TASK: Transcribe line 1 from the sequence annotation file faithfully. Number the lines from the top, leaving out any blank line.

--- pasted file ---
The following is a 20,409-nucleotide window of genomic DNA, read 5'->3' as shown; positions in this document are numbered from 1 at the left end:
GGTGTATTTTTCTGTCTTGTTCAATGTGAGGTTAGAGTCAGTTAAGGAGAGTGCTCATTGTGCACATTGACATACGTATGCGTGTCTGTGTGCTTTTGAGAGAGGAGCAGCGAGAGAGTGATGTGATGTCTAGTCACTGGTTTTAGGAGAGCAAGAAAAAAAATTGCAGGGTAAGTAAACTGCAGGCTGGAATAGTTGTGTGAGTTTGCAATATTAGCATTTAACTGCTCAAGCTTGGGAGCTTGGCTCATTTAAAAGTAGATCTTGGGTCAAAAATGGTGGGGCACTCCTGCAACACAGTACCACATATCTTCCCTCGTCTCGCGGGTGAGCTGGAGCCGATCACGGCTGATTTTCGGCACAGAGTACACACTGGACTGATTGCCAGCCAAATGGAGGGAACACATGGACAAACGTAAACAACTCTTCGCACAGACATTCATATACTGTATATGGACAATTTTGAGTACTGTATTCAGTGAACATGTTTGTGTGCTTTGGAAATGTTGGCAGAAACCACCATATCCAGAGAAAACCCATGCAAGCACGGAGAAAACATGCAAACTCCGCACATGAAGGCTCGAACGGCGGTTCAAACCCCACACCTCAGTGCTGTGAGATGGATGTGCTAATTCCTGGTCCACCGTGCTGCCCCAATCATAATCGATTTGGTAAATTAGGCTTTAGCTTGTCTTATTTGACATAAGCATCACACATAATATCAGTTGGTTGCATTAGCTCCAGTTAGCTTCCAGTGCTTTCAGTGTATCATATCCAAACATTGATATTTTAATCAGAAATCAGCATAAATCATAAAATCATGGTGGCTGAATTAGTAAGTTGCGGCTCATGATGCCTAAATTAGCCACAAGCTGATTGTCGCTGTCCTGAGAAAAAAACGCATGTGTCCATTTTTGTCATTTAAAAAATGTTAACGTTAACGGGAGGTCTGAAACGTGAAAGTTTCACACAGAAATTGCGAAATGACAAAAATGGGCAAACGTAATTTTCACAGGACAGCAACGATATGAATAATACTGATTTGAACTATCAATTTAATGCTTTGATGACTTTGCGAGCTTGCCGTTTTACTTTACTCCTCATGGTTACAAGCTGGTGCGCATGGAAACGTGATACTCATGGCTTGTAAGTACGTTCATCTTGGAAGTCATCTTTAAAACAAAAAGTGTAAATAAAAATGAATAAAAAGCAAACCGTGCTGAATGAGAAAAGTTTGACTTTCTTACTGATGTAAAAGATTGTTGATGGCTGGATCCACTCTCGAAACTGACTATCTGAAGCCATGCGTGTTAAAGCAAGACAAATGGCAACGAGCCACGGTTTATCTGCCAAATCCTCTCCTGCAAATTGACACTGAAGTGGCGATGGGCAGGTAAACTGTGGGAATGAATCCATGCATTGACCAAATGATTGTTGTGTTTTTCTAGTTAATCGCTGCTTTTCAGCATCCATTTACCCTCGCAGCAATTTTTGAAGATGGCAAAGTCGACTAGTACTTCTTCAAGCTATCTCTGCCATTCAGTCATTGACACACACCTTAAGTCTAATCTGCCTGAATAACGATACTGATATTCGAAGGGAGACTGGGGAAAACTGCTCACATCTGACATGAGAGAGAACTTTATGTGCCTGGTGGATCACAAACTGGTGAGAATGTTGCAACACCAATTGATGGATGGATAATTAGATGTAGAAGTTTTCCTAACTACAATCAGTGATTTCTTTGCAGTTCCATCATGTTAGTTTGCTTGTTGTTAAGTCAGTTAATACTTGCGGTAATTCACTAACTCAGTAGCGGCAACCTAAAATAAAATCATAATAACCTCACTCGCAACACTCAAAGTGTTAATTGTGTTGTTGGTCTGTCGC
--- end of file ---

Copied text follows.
The following is a 20,409-nucleotide window of genomic DNA, read 5'->3' as shown; positions in this document are numbered from 1 at the left end: